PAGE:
Is the Museum of the Bible fair to Jewish people?

The new Museum of the Bible in Washington, D.C. spends what seems to be a disproportionate amount of time on the history of the Old Testament rather than the New, according to a review in the Washington Post.

That’s significant to many since that’s the section of the Bible without Jesus (depending on who you ask, anyway). The museum gift shop also sells Jewish items such as menorahs and mezuzahs, and the sounds of people praying in Hebrew can be heard through loudspeakers.23632749_1476056779175942_5096670486519628785_oIn many ways, then, the museum seems like a very Jew-friendly place. Yet many Jews are skeptical of the museum. Why is that?

Religion reporter Michelle Boorstein writes:

The answer blends politics, culture, theology and the question of whether it’s possible for disparate groups to ever share the Bible in a meaningful way. While modern liberal rhetoric aspires to religious pluralism, the reality is that Christians and Jews see the Bible in fundamentally different ways — from what counts as “the Bible” to how to read and understand it. Not to mention the significant differences within faith groups.

Shmuel Herzfeld, a modern Orthodox rabbi who leads the Ohev Sholom synagogue in Washington, wanted to go weeks ago, when the museum opened, but members of his study group weren’t willing. He finally went alone last week and said he felt awed and a bit weird walking through a bustling museum that to him seemed more about Jews than for them.

On the one hand, it’s not unusual or unexpected to go to a museum created by evangelicals and learn about the Old Testament as interpreted through the eyes of Christians. An Old Testament museum created by Jews (who, of course, wouldn’t call it the “Old Testament”) would look very different.

But since the stories and features in this museum involve Jewish characters, it’s hard to find where the line is between story-telling and “goy-splaining” (when Christians attempt to explain Jewish history to other Jews).

To its credit, the museum creators (who are also founders of the craft store chain Hobby Lobby) didn’t go out of their way to distort facts like you would expect from Creationist Ken Ham:

The museum collaborated with a number of paid Jewish consultants — including Bible scholars, community advocates and rabbis. The consultants sit on an international advisory board or are expert guides. The Museum’s director of content, Seth Pollinger, said 35 to 40 percent of the academic advisors are Jewish, a dramatic number when you consider Jews are less than 2 percent of the adult U.S. population, according to the Pew Research Center (and less than a half of 1 percent, worldwide, Pew says).

The consultants lean to the more Orthodox side (which represent about 10 percent of U.S. Jews), but the list also includes people from across the religious and ideological spectrum.

“We are pursuing exhibits that present balanced descriptions that highlight broad consensus views … without taking up causes for the ‘religious right’ or the ‘political left.’ Although this is our goal, we will need to constantly host discussions that are open to critical and constructive suggestions on points to improve so we can advance a more ‘centrist’ presentation,” Pollinger wrote in an email.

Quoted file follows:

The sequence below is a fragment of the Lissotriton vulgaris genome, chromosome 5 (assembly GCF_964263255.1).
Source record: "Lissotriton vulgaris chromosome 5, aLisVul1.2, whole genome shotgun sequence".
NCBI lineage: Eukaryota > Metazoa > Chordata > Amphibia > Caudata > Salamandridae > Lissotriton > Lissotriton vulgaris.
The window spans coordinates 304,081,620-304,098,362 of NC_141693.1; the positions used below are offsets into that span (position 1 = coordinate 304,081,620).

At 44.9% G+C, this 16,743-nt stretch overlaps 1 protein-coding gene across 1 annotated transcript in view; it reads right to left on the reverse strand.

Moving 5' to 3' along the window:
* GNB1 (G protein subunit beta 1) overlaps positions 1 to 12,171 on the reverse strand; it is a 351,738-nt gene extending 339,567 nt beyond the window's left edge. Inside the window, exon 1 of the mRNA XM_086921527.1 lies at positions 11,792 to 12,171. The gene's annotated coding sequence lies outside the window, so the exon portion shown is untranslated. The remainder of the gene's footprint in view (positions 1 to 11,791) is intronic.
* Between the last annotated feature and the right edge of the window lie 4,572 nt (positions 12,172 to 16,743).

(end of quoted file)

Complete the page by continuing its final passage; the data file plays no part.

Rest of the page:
Pollinger added that the goal was to feature “balanced descriptions that highlight broad consensus views” about the faiths, but it’s worth noting that the museum’s exhibits never explain why Jews organize the Old Testament writings differently from Christians; you won’t learn why Jews don’t consider Jesus to be the Messiah; you also won’t learn that Jews don’t consider the Torah, or any of the books of the Bible, to be an “ultimate authority” the way that Christians do, but see it instead as a teaching tool for understanding the history of the Jewish people and the way they related to God. Literalism has no place in understanding the Bible’s Jewish origins.

It’s not that the museum is deliberately anti-semitic. Rather — in the case of selling Jewish memorabilia in the gift shop — it grazes the line of cultural appropriation, thinking it is honoring the Jewish heritage, when it is really setting visitors up for inaccurate information about Judaism as its own separate religion. It would be better for the museum to give credit where it’s due, rather than claiming items like mezuzahs and menorahs as part of Christian practice, when in fact they are not.

This post originally appeared on Patheos.


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7 thoughts on “Is the Museum of the Bible fair to Jewish people?

  1. I think this touches on the larger issue of Christians feeling entitled to Judaism -and simultaneously not understanding what Judaism is. There seems to be a common sentiment that Judaism is “Christianity minus Jesus” or something, and not a tradition that has continued to grow and evolve since two thousand years ago. Just yesterday I heard an evangelical state that that Jews and Christians share the same beliefs about heaven and hell which seems wildly inaccurate from what I understand. A number of (evangelical) Christians seem a bit entranced with the trappings of Judaism (menorah, mezuzah, Hebrew) while not bothering to understand it much. The museum rubs me a bit the wrong way for this reason (though I am neither Jewish -nor Christian- myself) even if they did consult a number of Jewish authorities.


  2. I wonder what Christianity would look like by now if the early Church Fathers who codified the Bible had not included the “Old Testament” books, only the new Gospels of the life and teaching of Jesus and the Apostles. Were they looking to claim the place of The Chosen People from the Jews? If so, how might that relate to those mezuzahs and menorahs in the gift shop? Cultural appropriation seems a not unjustified description.

    Liked by 1 person

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